Here's the real story behind Christmas in July

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Here's the real story behind Christmas in July

This delightful midsummer celebration has roots in a girl's camp.

There are fewer things more opposed as the chilly winters and scorching summers, but some people celebrate a special midsummer celebration called Christmas in July. Tourists flock to resorts to join the festivities, the Hallmark Channel show Christmas movies, Santa Claus gives out ice cream, and families decorate their home in colored lights.

Country Living Magazine has traced the roots of the American version of this celebration to a girl's camp called Keystone Camp. "I never thought it was unique to us," Page Ives Lemel, the current director of Keystone Camp, said in an interview. "It seems like something other camps would do."

The event was the brain child of camp co-founder Fannie Holt. "Miss Fannie was such a character: a whimsical, dreaming, creative type who added all of this uniqueness to the program," says Lemel. "Most camps number the cabins to identify them. Here, we have Crabapple, Skylark, and Crow's Nest, for example. Instead of junior and senior campers we have Elves, Pixies, and Dryads."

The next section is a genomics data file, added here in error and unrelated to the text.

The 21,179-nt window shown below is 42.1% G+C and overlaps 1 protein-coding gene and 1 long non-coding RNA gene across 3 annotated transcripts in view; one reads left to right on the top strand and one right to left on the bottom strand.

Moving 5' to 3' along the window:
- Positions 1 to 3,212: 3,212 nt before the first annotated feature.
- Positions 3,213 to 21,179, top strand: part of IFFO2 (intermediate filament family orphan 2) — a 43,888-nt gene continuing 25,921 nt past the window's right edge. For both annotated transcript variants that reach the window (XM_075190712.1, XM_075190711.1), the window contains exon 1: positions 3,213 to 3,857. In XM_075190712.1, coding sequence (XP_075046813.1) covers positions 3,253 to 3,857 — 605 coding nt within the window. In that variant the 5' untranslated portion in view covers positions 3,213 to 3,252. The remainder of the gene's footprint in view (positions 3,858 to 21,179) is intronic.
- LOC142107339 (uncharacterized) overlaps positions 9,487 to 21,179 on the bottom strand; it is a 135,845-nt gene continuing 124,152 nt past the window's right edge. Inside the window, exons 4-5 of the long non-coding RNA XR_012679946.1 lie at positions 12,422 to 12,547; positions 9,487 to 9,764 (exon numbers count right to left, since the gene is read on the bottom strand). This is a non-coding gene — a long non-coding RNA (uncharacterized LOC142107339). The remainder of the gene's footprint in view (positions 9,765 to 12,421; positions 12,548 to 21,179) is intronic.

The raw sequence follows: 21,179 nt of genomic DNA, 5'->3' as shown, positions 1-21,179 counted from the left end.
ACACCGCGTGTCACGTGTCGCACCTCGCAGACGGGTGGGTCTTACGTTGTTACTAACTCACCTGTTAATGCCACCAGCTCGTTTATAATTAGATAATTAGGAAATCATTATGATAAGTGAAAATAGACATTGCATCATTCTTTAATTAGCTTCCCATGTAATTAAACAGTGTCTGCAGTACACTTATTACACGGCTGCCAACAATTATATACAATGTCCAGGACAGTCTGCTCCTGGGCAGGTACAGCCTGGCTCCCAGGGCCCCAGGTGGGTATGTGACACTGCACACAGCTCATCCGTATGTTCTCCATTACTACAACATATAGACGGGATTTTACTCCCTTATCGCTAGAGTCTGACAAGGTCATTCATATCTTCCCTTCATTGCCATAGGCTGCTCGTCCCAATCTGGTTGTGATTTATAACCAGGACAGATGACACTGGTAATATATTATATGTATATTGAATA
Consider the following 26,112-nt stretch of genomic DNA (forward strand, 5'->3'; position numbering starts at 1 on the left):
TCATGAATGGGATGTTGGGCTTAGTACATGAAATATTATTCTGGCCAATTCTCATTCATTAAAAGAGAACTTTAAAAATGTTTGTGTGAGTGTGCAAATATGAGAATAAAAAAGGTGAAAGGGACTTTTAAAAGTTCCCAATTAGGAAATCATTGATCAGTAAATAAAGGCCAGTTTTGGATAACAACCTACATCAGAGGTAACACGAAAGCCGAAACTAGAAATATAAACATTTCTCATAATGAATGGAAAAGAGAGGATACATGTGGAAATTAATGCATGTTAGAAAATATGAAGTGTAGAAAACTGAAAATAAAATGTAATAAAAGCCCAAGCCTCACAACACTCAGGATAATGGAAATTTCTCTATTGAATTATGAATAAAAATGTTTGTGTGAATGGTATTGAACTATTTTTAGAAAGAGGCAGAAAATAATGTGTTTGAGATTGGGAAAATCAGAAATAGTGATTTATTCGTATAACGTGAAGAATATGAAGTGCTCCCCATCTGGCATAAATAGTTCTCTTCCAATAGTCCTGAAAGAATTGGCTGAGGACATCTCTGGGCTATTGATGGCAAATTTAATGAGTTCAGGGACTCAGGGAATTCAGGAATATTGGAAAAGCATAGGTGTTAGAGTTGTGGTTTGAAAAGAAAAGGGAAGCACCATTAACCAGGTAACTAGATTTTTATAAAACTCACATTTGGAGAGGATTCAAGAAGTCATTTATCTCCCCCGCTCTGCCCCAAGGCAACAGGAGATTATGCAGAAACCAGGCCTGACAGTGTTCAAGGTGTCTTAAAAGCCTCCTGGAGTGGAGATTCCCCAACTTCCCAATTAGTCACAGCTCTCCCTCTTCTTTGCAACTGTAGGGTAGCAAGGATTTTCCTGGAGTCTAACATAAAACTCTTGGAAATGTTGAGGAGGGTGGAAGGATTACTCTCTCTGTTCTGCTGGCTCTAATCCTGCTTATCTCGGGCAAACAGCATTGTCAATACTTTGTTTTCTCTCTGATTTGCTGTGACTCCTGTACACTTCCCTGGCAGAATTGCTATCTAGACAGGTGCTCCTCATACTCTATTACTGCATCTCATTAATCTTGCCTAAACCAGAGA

From the article :

The first Christmas in July included carolers, a Christmas Tree, Santa Claus, presents, and fake snow made of cotton. As the tradition evolved, campers would use laundry bags as makeshift stockings, which they placed outside their cabins to be filled with candy overnight. Eventually elves, reindeer, and Mrs. Claus joined the act, along with a camp-wide gift exchange, counselors included. Lemel, who is the fourth generation in her family to hold the title of director, said the gifts were crafty and creative. "One time my dad got a bejeweled toilet plunger decorated with feathers and glitter," she said in the interview.

So it's time to make the celebration your own! Maybe exchange gifts and then take a cool swim or enjoy a caroling barbecue!

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